Cool November sounds from the catalog of cool itself. This week’s Deeper Roots looks for some relaxed sounds; reminders of what it’s like to sit in a smokey lounge below street level in the Village and listen to solos, breakouts, and instrumental wizardry. Join us as we dig the swinging backbeat and improvisations that exemplify an urban sound from some of the greats. We’ve got Dave Brubeck, Ornette Coleman, Rahsaan Roland Kirk, Illinois Jacquet, and a host of others taking us into the Friday morning club here on Sonoma County Community radio.
Well, it might be a bit of a stretch, and it might have been a bit of a fad, but it also flavored the beverage. Mambo. A lively mix born of a Latin dance of Cuban descent in the 30s and introduced by Perez Prado to an American audience in the 40s. It found it’s way into the popular music culture from big band to jazz and R&B. This week’s show samples some of the performances that were totally infected by its rhythm. We’ll hear from Mickey Baker, Wynonie Harris, and Tiny Grimes on the R&B side as well as the bandleaders who brassed it up including Perez Prado, Desi Arnaz, and Xavier Cugat.
It’s a topical theme…it’s a medicinal thing…it’s a blend of sounds celebrating vipers and jives from the past century. There is no shortage of material to pull from the well of Americana…whether that be from the 1920s or from the 2010s. We’ll hear mellow sounds from Trixie Smith, Charlie Burse & His Memphis Mudcats, winsome themes from Fountains of Wayne, snark from The Harlem Hamfats, and recent relevance from The Devil Makes Three. While April 20th has passed, the topic is a lively one here in California these days and we’re mostly on friendly terms with the weed…even for those that don’t imbibe. The fact is, we have the freedom to do so if we so choose, right?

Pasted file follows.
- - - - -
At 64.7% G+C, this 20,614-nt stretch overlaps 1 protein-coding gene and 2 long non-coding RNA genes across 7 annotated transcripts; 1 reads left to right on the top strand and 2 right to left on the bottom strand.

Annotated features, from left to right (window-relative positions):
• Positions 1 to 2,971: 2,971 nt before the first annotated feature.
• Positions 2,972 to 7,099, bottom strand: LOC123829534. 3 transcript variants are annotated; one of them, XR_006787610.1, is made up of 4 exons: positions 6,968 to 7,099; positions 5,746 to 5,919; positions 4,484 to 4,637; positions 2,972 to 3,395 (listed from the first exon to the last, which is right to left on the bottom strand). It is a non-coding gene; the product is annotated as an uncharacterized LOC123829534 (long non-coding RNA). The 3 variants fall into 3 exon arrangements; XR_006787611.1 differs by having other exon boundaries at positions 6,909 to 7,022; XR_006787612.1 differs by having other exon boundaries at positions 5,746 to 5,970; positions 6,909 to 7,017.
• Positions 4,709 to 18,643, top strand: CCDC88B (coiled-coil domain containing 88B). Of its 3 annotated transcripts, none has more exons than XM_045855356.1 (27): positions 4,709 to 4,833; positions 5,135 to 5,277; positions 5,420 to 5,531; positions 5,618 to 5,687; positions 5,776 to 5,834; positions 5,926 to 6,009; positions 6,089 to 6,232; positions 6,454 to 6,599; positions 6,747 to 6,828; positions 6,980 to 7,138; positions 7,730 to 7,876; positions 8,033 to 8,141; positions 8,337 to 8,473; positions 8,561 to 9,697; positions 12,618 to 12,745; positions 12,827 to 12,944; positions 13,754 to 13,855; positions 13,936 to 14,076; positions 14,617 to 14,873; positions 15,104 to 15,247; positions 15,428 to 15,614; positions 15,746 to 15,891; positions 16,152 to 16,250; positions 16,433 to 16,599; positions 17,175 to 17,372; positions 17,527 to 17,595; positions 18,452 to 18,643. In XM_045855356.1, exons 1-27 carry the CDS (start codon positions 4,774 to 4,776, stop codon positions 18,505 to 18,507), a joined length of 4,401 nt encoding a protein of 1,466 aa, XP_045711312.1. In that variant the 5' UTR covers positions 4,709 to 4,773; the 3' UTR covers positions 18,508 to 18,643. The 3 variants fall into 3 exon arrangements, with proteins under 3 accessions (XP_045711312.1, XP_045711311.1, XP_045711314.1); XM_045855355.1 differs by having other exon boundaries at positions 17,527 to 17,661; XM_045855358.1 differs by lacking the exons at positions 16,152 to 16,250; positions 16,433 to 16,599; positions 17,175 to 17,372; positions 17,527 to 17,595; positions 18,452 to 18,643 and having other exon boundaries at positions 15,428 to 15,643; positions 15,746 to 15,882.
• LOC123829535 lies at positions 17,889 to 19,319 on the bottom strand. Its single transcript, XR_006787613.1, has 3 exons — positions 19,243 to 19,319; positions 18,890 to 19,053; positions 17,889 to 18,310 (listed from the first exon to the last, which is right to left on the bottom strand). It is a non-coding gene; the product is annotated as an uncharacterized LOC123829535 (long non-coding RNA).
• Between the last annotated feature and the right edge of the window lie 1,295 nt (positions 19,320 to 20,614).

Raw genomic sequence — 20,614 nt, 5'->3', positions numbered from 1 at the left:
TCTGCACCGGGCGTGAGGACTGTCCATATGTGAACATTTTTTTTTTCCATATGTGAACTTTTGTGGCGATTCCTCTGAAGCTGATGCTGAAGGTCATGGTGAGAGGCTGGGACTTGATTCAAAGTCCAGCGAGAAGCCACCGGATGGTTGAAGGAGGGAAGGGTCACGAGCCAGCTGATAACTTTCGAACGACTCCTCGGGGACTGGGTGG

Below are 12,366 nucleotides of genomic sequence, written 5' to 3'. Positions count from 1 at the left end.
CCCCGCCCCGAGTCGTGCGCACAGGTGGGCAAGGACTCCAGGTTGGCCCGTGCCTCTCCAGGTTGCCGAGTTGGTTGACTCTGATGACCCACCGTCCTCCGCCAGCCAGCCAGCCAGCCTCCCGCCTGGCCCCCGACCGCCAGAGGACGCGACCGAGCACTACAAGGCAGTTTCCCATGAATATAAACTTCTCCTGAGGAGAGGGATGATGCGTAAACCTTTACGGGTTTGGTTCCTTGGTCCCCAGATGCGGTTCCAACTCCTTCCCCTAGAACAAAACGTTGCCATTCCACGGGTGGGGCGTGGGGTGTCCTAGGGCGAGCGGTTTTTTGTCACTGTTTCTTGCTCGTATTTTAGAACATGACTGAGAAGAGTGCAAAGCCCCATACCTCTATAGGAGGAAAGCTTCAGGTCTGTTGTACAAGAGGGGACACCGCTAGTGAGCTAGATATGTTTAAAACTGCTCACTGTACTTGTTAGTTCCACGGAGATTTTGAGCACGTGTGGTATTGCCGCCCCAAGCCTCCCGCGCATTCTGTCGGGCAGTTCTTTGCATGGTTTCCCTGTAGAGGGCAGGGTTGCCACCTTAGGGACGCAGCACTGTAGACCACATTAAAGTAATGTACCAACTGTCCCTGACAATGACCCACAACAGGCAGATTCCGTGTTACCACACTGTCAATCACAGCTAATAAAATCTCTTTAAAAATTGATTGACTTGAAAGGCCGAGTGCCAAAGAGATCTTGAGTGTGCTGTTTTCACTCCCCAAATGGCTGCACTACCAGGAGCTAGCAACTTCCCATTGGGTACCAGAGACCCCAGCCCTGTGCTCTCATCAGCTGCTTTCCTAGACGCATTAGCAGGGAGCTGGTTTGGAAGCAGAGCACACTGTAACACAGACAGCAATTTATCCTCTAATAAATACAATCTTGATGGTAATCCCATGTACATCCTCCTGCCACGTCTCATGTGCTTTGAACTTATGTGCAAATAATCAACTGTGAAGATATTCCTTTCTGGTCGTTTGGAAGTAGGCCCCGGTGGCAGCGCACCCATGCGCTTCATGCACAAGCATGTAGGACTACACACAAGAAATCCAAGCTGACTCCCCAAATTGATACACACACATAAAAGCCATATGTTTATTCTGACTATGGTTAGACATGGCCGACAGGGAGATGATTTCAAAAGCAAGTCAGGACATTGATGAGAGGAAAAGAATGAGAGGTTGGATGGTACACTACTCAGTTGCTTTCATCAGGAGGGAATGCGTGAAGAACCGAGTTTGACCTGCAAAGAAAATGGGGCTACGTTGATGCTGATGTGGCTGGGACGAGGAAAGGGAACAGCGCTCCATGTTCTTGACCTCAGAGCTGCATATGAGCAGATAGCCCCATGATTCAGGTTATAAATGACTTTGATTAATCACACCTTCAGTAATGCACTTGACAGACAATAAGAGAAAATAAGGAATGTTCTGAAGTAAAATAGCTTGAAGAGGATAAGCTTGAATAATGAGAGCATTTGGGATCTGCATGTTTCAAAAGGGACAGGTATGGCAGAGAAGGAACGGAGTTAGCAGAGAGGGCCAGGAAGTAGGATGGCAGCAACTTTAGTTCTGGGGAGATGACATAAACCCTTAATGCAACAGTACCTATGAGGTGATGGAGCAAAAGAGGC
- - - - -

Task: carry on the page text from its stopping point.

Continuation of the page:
Mellow R&B from a broad spectrum of performers who made a mark in the decade or so that preceded rock ‘n roll’s infancy. Indeed, they participated in the birth of the form with a sound that included the vocal quartet, jump and swing, and an incessant beat that could not be ignored. We’ll hear from the ‘feisty females’ of the day: Varetta Dillard, Blue Lu Barker, Big Maybelle, and Bernice Gooden right alongside Buddy Johnson’s Orchestra, the Three Bits of Rhythm, The Cats & the Fiddle, and Luke Jones and the Orchestra. Deeper Roots digs into a collection of tracks, some familiar, some from so deep in the archives that the dust is part of the sound, on another Friday evening of American roots sounds for Sonoma County community radio.
Just ahead of World War II, a sound began to bubble up through the floorboards. There was the new, brash, swinging sound of big bands, country swing had surfaced, and jazz was alive and well as an evident inspiration to both. But there was a raw, bluesy, expressive, jump sound coming from the barrooms and halls of the urban expanses of Chicago, Kansas City, New York City, and beyond; something that would become known as R&B and would later be the bedrock of rock and roll. Deeper Roots explores the sounds of Big Joe Turner, Wynonie Harris, Buddy Johnson and a host of others, including the ladies: Effie Smith, Nellie Lutcher, Julia Lee, and Viola Wells. This episode has them all and more…
Fat Tuesday or, translated to French, Mardi Gras, comes but once a year and signals the penitential season of Lent. It also provides us with an outlet for the many things that we do as part of our celebration. One of them involves the backdrop of music. We’ll visit the sounds introduced by the Second Line of “Sugar Boy” Crawford, Fats Domino, and Stop, Inc. We’ll follow with The Meters, Bo Dollis and The Wild Magnolias, Louis Armstrong, and many others in a show that separates our locales by almost 2000 miles. Join Dave Stroud for the big beat coming from the French Quarter, Bourbon Street, and the Mississippi waterfront in our newest episode, another produced exclusively for KWTF, 88.1 FM, member-supported community radio for Bodega Bay, Sonoma County, California.
In this episode of Deeper Roots Dave Stroud digs into the sounds of Harlem in the 1930s. From the Lafayette Theater to the Savoy Ballroom to the Cotton Club… experience the music of the Harlem Renaissance where jazz clubs gave many a place to let loose and celebrate in the face of the Depression’s impact in the streets outside. We’ll hear the energetic sounds of Chick Webb, Ethel Waters, Buster Bailey and a host of others.
This show will also be posted on Mixcloud.